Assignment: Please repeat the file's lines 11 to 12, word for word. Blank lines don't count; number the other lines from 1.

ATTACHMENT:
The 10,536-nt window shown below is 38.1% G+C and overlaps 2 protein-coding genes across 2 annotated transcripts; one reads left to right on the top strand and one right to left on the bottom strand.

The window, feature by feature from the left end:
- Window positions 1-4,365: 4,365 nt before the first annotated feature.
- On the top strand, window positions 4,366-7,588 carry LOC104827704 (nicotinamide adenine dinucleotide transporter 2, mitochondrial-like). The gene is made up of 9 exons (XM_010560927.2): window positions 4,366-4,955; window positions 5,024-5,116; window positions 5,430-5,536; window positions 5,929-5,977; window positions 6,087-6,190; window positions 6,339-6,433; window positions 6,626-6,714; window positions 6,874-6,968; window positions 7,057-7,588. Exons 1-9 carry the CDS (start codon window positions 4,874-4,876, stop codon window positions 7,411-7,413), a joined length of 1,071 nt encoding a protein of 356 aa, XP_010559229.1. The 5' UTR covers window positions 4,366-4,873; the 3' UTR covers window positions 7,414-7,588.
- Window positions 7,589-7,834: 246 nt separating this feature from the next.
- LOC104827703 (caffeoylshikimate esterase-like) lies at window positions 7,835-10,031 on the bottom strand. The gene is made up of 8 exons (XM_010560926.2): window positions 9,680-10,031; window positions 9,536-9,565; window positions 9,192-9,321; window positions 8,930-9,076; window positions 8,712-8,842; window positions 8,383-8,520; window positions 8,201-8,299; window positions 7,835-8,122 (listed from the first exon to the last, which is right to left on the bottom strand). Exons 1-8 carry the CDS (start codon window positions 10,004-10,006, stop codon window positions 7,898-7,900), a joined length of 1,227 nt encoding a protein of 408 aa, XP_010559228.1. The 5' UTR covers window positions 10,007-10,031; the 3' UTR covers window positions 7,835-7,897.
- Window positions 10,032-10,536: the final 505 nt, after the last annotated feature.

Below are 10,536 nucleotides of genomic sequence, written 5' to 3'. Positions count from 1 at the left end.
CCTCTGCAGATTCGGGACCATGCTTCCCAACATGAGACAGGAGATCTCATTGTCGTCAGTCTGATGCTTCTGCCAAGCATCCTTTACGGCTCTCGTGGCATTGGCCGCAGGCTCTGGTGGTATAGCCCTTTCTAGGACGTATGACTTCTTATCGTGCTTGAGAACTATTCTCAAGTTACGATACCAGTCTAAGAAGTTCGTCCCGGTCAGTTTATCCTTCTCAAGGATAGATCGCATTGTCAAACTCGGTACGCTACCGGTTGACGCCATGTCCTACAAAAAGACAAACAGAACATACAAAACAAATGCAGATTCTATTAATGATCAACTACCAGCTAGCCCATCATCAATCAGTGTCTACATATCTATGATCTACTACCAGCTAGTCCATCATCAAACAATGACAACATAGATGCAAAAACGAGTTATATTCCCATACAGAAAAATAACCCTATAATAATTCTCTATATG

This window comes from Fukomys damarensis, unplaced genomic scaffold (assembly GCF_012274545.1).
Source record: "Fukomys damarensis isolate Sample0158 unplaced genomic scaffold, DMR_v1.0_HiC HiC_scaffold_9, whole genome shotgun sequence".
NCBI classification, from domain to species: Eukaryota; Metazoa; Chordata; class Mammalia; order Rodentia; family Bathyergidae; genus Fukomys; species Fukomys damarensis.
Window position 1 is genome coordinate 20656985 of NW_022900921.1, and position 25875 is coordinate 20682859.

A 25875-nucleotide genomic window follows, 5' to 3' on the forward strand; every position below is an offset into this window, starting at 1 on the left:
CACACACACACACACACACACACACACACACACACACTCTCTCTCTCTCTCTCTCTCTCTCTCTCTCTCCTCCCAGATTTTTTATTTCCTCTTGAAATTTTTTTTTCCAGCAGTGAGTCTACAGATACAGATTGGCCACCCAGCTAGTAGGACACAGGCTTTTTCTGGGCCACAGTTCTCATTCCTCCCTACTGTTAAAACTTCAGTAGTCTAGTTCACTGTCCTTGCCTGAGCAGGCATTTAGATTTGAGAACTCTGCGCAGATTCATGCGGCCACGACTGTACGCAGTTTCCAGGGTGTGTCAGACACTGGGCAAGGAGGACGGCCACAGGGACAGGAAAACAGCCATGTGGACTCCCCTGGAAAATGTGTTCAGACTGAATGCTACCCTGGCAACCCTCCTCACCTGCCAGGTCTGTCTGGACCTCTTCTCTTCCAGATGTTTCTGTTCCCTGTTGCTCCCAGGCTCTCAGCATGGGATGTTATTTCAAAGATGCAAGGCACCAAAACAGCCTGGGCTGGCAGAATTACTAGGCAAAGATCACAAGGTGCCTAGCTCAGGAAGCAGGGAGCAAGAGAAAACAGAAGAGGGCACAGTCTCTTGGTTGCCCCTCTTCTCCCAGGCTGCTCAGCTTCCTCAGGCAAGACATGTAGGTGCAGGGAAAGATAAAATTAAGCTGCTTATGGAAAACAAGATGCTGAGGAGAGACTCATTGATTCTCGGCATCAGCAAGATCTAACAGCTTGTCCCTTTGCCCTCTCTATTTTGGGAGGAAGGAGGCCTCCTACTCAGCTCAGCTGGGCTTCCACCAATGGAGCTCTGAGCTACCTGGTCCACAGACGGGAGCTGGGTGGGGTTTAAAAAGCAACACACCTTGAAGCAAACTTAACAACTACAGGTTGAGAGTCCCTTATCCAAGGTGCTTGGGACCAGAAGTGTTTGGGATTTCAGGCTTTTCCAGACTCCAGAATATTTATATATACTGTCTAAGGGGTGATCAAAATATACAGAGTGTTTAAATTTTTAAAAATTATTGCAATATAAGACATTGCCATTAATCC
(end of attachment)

Source record: "Fukomys damarensis isolate Sample0158 unplaced genomic scaffold, DMR_v1.0_HiC HiC_scaffold_9, whole genome shotgun sequence".
NCBI classification, from domain to species: Eukaryota; Metazoa; Chordata; class Mammalia; order Rodentia; family Bathyergidae; genus Fukomys; species Fukomys damarensis.